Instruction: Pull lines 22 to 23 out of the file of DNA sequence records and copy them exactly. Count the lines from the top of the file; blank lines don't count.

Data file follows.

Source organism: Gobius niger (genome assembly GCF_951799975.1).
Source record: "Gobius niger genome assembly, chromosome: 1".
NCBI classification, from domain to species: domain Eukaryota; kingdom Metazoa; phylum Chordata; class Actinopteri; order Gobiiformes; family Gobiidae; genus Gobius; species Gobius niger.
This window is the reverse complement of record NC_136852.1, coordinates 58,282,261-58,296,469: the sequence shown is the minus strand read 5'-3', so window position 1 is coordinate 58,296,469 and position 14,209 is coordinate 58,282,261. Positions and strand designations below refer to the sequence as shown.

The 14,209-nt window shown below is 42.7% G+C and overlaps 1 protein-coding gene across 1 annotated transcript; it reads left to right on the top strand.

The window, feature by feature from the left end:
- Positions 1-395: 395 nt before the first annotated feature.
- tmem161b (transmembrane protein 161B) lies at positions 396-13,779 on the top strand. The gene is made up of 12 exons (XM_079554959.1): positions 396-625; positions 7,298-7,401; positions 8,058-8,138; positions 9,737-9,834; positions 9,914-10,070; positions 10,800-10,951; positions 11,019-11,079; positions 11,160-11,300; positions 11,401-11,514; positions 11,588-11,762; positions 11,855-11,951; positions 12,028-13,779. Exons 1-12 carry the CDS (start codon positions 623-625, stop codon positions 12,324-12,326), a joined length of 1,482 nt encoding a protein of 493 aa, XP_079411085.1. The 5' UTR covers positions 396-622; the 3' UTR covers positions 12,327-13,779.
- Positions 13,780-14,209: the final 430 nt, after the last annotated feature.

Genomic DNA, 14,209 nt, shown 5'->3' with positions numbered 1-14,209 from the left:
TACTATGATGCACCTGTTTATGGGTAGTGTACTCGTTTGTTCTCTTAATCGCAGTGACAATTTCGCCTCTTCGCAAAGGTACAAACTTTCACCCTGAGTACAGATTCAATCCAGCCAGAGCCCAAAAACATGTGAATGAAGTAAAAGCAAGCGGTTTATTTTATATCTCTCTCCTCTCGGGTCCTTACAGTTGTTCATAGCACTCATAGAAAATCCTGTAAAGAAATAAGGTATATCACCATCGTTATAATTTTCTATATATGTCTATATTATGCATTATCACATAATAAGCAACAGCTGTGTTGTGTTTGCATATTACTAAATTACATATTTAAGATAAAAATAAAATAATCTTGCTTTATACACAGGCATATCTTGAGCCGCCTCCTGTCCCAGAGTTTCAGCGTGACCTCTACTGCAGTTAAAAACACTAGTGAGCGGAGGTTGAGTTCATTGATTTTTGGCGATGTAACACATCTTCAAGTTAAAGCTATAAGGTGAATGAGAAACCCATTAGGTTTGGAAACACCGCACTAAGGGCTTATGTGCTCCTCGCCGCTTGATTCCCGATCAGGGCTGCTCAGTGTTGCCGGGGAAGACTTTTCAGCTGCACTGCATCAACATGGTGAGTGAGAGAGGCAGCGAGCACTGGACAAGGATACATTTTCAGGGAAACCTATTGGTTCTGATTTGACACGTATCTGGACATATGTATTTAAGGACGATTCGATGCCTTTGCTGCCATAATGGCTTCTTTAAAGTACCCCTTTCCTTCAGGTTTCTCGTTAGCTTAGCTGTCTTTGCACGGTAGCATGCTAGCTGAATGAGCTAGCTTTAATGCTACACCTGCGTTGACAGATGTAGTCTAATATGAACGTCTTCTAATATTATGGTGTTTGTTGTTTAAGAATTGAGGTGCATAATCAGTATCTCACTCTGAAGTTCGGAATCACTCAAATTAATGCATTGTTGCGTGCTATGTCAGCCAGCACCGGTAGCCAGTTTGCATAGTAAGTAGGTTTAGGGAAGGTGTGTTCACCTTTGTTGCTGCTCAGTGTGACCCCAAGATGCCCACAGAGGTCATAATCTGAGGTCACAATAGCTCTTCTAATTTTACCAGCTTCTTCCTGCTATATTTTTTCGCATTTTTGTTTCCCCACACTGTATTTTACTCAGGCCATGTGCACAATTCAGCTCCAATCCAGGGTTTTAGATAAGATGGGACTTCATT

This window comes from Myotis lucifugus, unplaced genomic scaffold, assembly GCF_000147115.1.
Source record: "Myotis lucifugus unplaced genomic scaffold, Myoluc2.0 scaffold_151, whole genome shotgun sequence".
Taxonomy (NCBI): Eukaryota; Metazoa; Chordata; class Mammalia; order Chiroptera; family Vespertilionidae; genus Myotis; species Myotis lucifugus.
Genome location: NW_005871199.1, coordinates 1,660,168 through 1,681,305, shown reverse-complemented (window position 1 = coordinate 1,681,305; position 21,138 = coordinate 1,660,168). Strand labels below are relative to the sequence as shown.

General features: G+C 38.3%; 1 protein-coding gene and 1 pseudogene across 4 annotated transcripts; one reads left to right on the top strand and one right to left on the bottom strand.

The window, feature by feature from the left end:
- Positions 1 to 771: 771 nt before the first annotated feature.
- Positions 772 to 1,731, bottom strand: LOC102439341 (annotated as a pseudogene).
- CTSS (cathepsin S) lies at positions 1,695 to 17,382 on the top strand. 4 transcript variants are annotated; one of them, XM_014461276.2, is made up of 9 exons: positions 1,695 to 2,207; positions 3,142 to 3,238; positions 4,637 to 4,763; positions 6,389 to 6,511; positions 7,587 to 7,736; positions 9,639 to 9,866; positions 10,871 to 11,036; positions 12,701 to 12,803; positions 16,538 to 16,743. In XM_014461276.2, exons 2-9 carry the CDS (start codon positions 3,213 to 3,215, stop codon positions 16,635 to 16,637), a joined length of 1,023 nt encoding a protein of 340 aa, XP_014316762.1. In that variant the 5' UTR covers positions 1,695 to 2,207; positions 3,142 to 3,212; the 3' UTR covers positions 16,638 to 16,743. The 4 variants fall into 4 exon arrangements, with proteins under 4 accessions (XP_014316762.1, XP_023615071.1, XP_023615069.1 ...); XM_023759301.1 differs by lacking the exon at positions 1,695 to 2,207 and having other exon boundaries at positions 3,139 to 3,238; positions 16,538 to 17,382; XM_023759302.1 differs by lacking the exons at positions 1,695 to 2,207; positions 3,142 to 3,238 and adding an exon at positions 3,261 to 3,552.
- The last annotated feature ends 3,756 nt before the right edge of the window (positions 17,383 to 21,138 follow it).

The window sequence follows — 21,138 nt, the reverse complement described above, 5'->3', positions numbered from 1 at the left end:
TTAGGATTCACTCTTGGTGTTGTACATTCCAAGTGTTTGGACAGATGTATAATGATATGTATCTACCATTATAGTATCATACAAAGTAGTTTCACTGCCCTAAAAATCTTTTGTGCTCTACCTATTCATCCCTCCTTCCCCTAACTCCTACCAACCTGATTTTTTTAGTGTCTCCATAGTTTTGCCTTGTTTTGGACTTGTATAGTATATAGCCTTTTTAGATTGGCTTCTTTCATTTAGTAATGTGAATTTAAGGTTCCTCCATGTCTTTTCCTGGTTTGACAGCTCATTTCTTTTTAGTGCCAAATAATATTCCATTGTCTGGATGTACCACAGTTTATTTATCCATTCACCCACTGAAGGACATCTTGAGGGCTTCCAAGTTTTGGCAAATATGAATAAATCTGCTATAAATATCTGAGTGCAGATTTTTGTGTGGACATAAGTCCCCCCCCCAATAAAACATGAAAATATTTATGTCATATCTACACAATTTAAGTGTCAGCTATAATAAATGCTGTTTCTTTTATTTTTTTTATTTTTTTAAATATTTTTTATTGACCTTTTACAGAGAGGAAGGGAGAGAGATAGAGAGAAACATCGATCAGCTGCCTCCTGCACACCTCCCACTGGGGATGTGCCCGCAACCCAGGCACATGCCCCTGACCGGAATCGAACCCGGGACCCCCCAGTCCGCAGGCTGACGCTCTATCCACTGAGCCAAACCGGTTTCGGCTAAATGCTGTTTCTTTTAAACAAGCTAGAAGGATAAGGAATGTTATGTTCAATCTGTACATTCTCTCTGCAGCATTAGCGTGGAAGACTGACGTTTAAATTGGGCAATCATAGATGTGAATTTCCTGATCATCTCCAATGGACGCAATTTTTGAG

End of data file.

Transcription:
The window sequence follows — 21,138 nt, the reverse complement described above, 5'->3', positions numbered from 1 at the left end:
TTAGGATTCACTCTTGGTGTTGTACATTCCAAGTGTTTGGACAGATGTATAATGATATGTATCTACCATTATAGTATCATACAAAGTAGTTTCACTGCCCTAAAAATCTTTTGTGCTCTACCTATTCATCCCTCCTTCCCCTAACTCCTACCAACCTGATTTTTTTAGTGTCTCCATAGTTTTGCCTTGTTTTGGACTTGTATAGTATATAGCCTTTTTAGATTGGCTTCTTTCATTTAGTAATGTGAATTTAAGGTTCCTCCATGTCTTTTCCTGGTTTGACAGCTCATTTCTTTTTAGTGCCAAATAATATTCCATTGTCTGGATGTACCACAGTTTATTTATCCATTCACCCACTGAAGGACATCTTGAGGGCTTCCAAGTTTTGGCAAATATGAATAAATCTGCTATAAATATCTGAGTGCAGATTTTTGTGTGGACATAAGTCCCCCCCCCAATAAAACATGAAAATATTTATGTCATATCTACACAATTTAAGTGTCAGCTATAATAAATGCTGTTTCTTTTATTTTTTTTATTTTTTTAAATATTTTTTATTGACCTTTTACAGAGAGGAAGGGAGAGAGATAGAGAGAAACATCGATCAGCTGCCTCCTGCACACCTCCCACTGGGGATGTGCCCGCAACCCAGGCACATGCCCCTGACCGGAATCGAACCCGGGACCCCCCAGTCCGCAGGCTGACGCTCTATCCACTGAGCCAAACCGGTTTCGGCTAAATGCTGTTTCTTTTAAACAAGCTAGAAGGATAAGGAATGTTATGTTCAATCTGTACATTCTCTCTGCAGCATTAGCGTGGAAGACTGACGTTTAAATTGGGCAATCATAGATGTGAATTTCCTGATCATCTCCAATGGACGCAATTTTTGAG